Once upon a time, a pious old man said to God, “God, look how faithfully I’ve served you all my life, right?”  Of course, he heard no answer.

“Right,” said he to himself. “Now, I’ve never asked you for anything, right?”

“Right,” said he, talking on behalf of God, of course.  And he said, “Now, I’m going to ask you for just once favour and you can’t say no to me.  All my life I’ve served you, I’ve observed the law, I’ve kept the rites.  I’ve done good to people, I’ve observed your commandments.  Just do me this one favour:  Let me win the lottery, and then I can retire in peace and security.”

So he was convinced that God would grant him his desire, and he waited and waited and waited.  And he kept on praying every night.  After six months, nothing had happened.  And then one night, in sheer frustration, he yelled: “God, give me a break. let me win the lottery.”

And imagine the fright he got when he heard a voice reply, “Give me a break yourself.  Buy s ticket.”

Source | Anthony de Mello, Rediscovering Life. Pages 104-105



A devout religious man fell on hard times. So he took to praying in the following fashion: “Lord, remember all the years I served you as best as I could, asking for nothing in return. Now that I am old and bankrupt I am going to ask you for a favour for the first time in my life and I am sure you will not say No: allow me to win the lottery”

Days passed. Then weeks and months. But nothing happened. Finally,almost driven to despair, he cried out one night, “Why don’t you give me a break, God?”

He suddenly heard the voice of God replying, ” Give me a break yourself! Why don’t you buy a lottery ticket?”

Source | Anthony de MelloThe Prayer Of The Frog. Page 52
or in the US edition, Taking Flight., page 104


  • Did you buy your ticket? Are you expecting magic or are you responsible enough to daily do your part?


No one could really say why he ran away. Or perhaps he didn’t, but was kicked out of his home by his father for something foolish that he said or did. Either way, Paco found himself wandering the streets of Madrid, Spain with hopes of entering into a profession that would most likely get him killed – bullfighting. Those who train under a mentor have a good chance of surviving this profession, but Paco’s memory of his mistakes and guilt over what happened blindly drove him to this one way street to suicide.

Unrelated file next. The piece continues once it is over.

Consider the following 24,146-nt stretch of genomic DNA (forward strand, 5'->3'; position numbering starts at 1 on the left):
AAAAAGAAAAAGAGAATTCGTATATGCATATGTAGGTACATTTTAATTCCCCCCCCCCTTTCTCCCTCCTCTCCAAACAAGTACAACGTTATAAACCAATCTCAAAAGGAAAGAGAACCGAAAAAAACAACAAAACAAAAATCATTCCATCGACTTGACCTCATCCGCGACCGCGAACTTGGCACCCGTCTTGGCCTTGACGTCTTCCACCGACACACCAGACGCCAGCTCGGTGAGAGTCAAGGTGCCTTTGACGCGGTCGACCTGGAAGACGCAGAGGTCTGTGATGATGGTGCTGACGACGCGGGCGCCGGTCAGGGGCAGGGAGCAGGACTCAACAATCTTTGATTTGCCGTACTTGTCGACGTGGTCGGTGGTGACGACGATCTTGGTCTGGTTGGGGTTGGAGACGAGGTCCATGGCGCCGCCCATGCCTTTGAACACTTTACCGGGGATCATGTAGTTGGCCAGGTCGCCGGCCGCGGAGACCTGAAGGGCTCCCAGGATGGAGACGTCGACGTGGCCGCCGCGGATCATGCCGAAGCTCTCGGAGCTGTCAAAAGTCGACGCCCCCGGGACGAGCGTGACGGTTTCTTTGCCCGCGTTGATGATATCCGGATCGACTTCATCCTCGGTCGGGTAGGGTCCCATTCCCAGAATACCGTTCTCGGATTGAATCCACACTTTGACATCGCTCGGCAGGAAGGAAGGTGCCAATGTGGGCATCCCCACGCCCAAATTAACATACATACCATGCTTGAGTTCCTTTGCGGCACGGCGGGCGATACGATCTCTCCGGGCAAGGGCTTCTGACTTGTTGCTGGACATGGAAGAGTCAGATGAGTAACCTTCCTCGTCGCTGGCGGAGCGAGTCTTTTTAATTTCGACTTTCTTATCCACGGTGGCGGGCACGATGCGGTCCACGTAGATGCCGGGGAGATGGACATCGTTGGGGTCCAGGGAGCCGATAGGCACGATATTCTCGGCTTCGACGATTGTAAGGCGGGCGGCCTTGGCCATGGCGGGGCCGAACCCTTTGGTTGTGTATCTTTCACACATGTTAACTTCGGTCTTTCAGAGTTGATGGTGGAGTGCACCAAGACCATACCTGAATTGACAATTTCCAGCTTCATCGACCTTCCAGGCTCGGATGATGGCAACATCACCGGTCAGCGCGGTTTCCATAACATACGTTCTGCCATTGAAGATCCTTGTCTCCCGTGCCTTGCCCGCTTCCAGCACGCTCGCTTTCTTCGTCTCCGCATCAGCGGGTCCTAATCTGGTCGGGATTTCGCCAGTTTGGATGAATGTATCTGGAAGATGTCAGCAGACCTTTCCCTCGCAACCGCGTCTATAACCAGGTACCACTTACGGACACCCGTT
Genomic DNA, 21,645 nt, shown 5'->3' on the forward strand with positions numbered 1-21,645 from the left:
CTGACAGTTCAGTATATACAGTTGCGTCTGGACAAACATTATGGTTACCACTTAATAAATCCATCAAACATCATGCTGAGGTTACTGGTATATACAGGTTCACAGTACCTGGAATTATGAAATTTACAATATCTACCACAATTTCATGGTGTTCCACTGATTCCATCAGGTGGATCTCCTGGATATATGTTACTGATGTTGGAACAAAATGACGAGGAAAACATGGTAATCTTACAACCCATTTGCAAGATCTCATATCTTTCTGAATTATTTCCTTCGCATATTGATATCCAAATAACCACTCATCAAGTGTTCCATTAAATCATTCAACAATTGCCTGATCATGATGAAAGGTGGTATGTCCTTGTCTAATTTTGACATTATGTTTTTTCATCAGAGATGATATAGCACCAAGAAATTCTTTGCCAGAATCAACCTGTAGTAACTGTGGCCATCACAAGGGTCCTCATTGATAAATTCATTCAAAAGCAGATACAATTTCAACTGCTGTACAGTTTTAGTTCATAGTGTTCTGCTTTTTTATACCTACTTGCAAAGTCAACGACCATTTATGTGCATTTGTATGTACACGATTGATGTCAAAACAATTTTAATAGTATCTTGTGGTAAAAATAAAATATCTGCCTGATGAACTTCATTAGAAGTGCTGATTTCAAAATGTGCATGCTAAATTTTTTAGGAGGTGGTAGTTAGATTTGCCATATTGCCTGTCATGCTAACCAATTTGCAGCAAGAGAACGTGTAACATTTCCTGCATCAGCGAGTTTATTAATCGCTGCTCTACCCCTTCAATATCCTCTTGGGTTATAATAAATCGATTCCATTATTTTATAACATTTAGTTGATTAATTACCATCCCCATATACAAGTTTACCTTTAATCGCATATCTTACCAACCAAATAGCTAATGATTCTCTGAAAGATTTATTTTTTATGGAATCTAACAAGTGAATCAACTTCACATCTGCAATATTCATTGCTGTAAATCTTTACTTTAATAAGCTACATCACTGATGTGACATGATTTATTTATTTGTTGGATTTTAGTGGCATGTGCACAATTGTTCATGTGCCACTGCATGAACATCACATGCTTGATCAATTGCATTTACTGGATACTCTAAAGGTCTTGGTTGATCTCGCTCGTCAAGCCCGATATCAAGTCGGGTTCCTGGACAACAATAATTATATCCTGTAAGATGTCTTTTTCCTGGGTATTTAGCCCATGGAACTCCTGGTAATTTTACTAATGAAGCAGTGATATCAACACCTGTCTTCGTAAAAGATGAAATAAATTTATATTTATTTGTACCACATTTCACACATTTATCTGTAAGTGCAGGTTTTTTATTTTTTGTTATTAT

But that was the last thing his father wanted, which is why he tried something desperate which he desperately hoped would work. There was little to no chance that he would be able to find Paco by wandering the streets of Madrid , so instead he put an advertisement in the local newspaper El Liberal. The advertisement read,

“Paco, meet me at the Hotel Montana at noon on Tuesday. All is forgiven! Love, Papa.”

Paco is such a common name in Spain that when the father went to the Hotel Montana the next day at noon there were 800 young men named Paco waiting for their fathers…and waiting for the forgiveness they never thought was possible!

From the short story The Capital of the World by Ernest Hemingway
in The Complete Short Stories of Ernest Hemingway


  • Imagine your name is Paco too. Would you muster enough courage and show up at the Hotel Montana?
  • What strikes you about this story? How have you offered forgiveness to others? How has forgiveness been offered to you?
  • What does this story say about humanity’s desire for forgiveness?
  • How is forgiveness understood in this story? Is it an act of grace—or something else?
  • Do you think Paco’s father had forgotten about Paco’s misdeeds? Does it even matter?

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